February 1, 2024
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The argument that we have to choose between saving nature and strengthening the economy is a false dichotomy
One of the most damaging logical fallacies is the “fallacy of the excluded middle,” also known as the fallacy of the excluded middle. false dichotomy or false binary: the ploy of presenting a problem as one or the other with no other options and no middle ground. It is often used to make people give up something they want, persuading them that they can’t have it unless they give up something they want even more. An example is the supposed balance between employment and the environment.
Since 1984, the Gallup polling group has been asking people next question: “Which of these statements about the environment and the economy do you most agree with? Environmental protection should be prioritized, even at the risk of slowing economic growth (or) economic growth should be prioritized, even if the environment suffers to some extent?” Anti-environmental forces exploit this dichotomy. For For example, while campaigning during the United Auto Workers strike last fall, Donald Trump saying, “You can be loyal to American workers or you can be loyal to environmental nuts, but you can’t really be loyal to both. It’s one or the other.”
Most Americans aren’t crazy, but they care a lot about the environment, and there is obvious public interest in fresh air, clean water, and beautiful places to walk and rest. So anti-environmental politicians and polluting industries rely on a dichotomous framework to claim that by gutting environmental protection, they are protecting something more valuable: jobs.
In fact, numerous studies show that protecting the environment is No bad for the economy. In the 1980s, shortly after landmark federal statutes like the Clean Air and Clean Water Acts were passed, some studies suggested that the economic slowdown of that decade was caused by environmental legislation.
But better, larger, longer-term studies since then have refuted that claim. For example, one study found that productivity at tightly regulated oil refineries in the tightly controlled Los Angeles air basin increased over the study period (1987 to 1992), while refinery productivity declined in other regions. A recent review of the peer-reviewed literature concluded that “environmental regulations have had very little effect on employment in the regulated industry.” In other words, Environmental protection does not end with employment..
What’s more, many environmentally destructive jobs are notoriously short-lived. It is well known that mineral extraction is associated with boom and bust economies (think “gold rush”) and several studies have shown that the fracking “boom” of the early 2000s has already failed. In his 2021 book, Up to heaven and down to hell: fracking, freedom and community in an American town, Colin Jerolmack reports that the actual number of jobs created by the industry was often much smaller than claimed, and many of them proved short-lived. He Multi-State Shale Research Collaboration found that “companies with an economic interest in drilling expansion” and their allies systematically exaggerated its impact on employment.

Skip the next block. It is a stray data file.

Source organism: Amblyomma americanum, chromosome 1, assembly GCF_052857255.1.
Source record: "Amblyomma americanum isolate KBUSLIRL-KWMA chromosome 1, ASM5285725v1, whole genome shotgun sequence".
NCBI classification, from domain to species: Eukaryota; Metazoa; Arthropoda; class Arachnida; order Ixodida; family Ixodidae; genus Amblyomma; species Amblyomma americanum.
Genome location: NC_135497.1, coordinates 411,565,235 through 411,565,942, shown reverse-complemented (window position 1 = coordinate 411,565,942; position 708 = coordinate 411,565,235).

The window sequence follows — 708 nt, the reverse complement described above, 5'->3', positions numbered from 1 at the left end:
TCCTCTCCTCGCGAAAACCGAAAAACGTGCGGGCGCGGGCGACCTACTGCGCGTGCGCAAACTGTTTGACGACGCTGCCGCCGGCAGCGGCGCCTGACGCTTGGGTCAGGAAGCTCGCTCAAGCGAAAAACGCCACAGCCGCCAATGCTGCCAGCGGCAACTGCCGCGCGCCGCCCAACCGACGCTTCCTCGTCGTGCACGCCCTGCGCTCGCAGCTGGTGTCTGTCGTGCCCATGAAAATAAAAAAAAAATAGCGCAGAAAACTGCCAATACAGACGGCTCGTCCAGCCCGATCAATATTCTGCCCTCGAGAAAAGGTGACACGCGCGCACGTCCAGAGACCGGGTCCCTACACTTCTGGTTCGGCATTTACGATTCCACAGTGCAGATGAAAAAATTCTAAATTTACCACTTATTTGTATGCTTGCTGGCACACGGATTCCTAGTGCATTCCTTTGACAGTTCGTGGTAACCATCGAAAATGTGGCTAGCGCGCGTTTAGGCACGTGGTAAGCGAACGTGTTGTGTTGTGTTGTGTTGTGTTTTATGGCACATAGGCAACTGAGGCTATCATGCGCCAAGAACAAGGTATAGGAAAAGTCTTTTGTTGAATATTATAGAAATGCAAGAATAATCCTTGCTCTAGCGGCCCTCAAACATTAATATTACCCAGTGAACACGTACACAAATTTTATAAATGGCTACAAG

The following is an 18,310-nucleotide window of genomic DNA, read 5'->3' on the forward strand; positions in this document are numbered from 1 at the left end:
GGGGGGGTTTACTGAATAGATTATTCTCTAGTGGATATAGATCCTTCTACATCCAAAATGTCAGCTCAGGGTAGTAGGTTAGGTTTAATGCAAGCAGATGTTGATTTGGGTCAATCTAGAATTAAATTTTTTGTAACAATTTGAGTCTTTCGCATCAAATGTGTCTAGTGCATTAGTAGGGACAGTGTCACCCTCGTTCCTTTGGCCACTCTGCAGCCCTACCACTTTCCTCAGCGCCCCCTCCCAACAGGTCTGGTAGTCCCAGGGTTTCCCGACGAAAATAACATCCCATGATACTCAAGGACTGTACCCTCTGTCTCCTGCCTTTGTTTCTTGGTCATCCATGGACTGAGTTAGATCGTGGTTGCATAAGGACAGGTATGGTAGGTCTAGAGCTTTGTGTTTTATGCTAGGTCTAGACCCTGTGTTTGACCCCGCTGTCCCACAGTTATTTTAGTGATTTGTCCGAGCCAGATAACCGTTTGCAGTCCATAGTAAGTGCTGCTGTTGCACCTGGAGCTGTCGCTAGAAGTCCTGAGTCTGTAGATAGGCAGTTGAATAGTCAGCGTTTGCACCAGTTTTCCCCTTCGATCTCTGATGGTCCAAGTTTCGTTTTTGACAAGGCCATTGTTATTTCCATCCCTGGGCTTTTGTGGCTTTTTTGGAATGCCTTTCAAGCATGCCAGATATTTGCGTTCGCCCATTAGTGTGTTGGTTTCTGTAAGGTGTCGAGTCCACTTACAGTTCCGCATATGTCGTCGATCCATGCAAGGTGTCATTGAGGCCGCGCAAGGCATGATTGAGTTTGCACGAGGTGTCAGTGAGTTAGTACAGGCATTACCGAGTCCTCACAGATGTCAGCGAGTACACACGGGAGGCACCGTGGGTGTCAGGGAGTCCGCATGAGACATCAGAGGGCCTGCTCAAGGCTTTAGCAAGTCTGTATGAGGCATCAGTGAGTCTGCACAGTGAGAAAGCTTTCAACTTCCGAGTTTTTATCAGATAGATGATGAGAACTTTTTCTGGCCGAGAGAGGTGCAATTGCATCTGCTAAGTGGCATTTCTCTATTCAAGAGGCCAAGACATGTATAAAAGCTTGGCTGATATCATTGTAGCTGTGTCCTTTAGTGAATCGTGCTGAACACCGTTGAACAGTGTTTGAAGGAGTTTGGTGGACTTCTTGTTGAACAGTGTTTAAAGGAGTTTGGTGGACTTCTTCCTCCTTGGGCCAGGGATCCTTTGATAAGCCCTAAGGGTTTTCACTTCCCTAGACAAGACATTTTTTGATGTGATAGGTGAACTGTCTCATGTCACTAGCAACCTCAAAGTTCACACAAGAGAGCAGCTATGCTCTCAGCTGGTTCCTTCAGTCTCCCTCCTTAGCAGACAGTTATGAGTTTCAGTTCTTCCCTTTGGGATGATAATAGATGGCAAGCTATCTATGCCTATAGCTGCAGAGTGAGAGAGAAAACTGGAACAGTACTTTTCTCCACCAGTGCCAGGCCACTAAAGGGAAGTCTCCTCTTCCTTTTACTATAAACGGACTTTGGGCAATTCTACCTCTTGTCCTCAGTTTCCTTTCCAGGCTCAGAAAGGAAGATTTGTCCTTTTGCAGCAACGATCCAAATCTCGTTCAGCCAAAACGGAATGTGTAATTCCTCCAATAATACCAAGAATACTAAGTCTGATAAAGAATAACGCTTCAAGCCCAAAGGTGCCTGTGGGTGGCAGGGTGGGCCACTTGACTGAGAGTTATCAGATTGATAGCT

For example, in 2012 the US Chamber of Commerce stated that fracking in Pennsylvania, Ohio and West Virginia had created more than 300,000 new jobs. But the Pennsylvania Department of Labor and Industry counted only about 18,000 in core industries and about 5,600 in ancillary industries, and according to the nonprofit Ohio River Valley Institute, little of the income they generated stayed in local communities. Unlike, Environmental restoration creates jobs. In projects that typically employ local workers, they use primarily local materials and, because they support tourism and recreation, often produce lasting benefits.
Protecting the environment is also good for public health, which in turn is good for the economy, because sick people usually cannot work well or sometimes cannot work at all. A study published in the journal Science Last November it was estimated that nearly half a million deaths in the United States could be attributed to fine particulate air pollutants from coal-fired power plants between 1999 and 2020.
It’s not just that being exposed to toxic chemicals and polluted air and water is bad (something we’ve known for centuries), but also that spending time in nature is good. Although the details may be difficult to pin down, several studies and reviews have documented the positive effects of a clean, green environment, particularly on mental health, cognition, and blood pressure.
One of the unintended negative consequences of the COVID-19 lockdowns for some people could have been the adverse effect of being stuck indoors. TO review study published in 2022 found that exposure to nature during the COVID pandemic was associated with lower levels of depression, anxiety and stress and with greater happiness and life satisfaction.
Exposure to nature was also “correlated with less physical inactivity and fewer sleep disturbances.” During lockdowns, many people spent more time outdoors than usual. Recovery and resilience in future public health crises, the authors of this review concluded, “could be improved with nature-based infrastructure, interventions, designs and governance.”
So the next time you hear someone claim it’s the economy or the environment, don’t believe it. And let’s hope the good people at Gallup realize it’s time to get rid of this harmful, false dichotomy.
This is an article of opinion and analysis, and the opinions expressed by the author(s) are not necessarily those of American scientist.